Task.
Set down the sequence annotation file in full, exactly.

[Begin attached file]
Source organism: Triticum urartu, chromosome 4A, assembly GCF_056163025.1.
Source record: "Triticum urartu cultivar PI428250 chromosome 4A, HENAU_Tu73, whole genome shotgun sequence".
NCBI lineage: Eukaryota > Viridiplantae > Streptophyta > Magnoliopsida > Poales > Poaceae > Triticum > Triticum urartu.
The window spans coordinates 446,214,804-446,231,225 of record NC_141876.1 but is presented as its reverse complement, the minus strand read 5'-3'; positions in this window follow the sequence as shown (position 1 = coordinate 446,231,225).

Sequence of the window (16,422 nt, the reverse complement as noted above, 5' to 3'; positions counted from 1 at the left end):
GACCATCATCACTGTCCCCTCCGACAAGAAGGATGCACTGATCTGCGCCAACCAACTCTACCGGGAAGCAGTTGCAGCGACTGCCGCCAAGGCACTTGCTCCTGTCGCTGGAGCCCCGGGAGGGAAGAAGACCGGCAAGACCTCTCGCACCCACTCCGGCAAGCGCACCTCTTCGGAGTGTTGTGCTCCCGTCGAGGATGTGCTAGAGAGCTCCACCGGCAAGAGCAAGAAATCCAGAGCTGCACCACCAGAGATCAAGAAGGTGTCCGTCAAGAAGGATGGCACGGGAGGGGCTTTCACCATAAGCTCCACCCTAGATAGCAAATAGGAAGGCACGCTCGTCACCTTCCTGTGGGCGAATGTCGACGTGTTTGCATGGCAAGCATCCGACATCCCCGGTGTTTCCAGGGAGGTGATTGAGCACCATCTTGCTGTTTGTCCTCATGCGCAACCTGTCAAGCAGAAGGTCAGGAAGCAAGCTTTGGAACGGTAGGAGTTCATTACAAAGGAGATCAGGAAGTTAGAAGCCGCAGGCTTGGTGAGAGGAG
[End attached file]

Source organism: Triticum urartu, chromosome 4A, assembly GCF_056163025.1.
Source record: "Triticum urartu cultivar PI428250 chromosome 4A, HENAU_Tu73, whole genome shotgun sequence".
NCBI lineage: Eukaryota > Viridiplantae > Streptophyta > Magnoliopsida > Poales > Poaceae > Triticum > Triticum urartu.
The window spans coordinates 446,214,804-446,231,225 of record NC_141876.1 but is presented as its reverse complement, the minus strand read 5'-3'; positions in this window follow the sequence as shown (position 1 = coordinate 446,231,225).

Sequence of the window (16,422 nt, the reverse complement as noted above, 5' to 3'; positions counted from 1 at the left end):
GACCATCATCACTGTCCCCTCCGACAAGAAGGATGCACTGATCTGCGCCAACCAACTCTACCGGGAAGCAGTTGCAGCGACTGCCGCCAAGGCACTTGCTCCTGTCGCTGGAGCCCCGGGAGGGAAGAAGACCGGCAAGACCTCTCGCACCCACTCCGGCAAGCGCACCTCTTCGGAGTGTTGTGCTCCCGTCGAGGATGTGCTAGAGAGCTCCACCGGCAAGAGCAAGAAATCCAGAGCTGCACCACCAGAGATCAAGAAGGTGTCCGTCAAGAAGGATGGCACGGGAGGGGCTTTCACCATAAGCTCCACCCTAGATAGCAAATAGGAAGGCACGCTCGTCACCTTCCTGTGGGCGAATGTCGACGTGTTTGCATGGCAAGCATCCGACATCCCCGGTGTTTCCAGGGAGGTGATTGAGCACCATCTTGCTGTTTGTCCTCATGCGCAACCTGTCAAGCAGAAGGTCAGGAAGCAAGCTTTGGAACGGTAGGAGTTCATTACAAAGGAGATCAGGAAGTTAGAAGCCGCAGGCTTGGTGAGAGGAG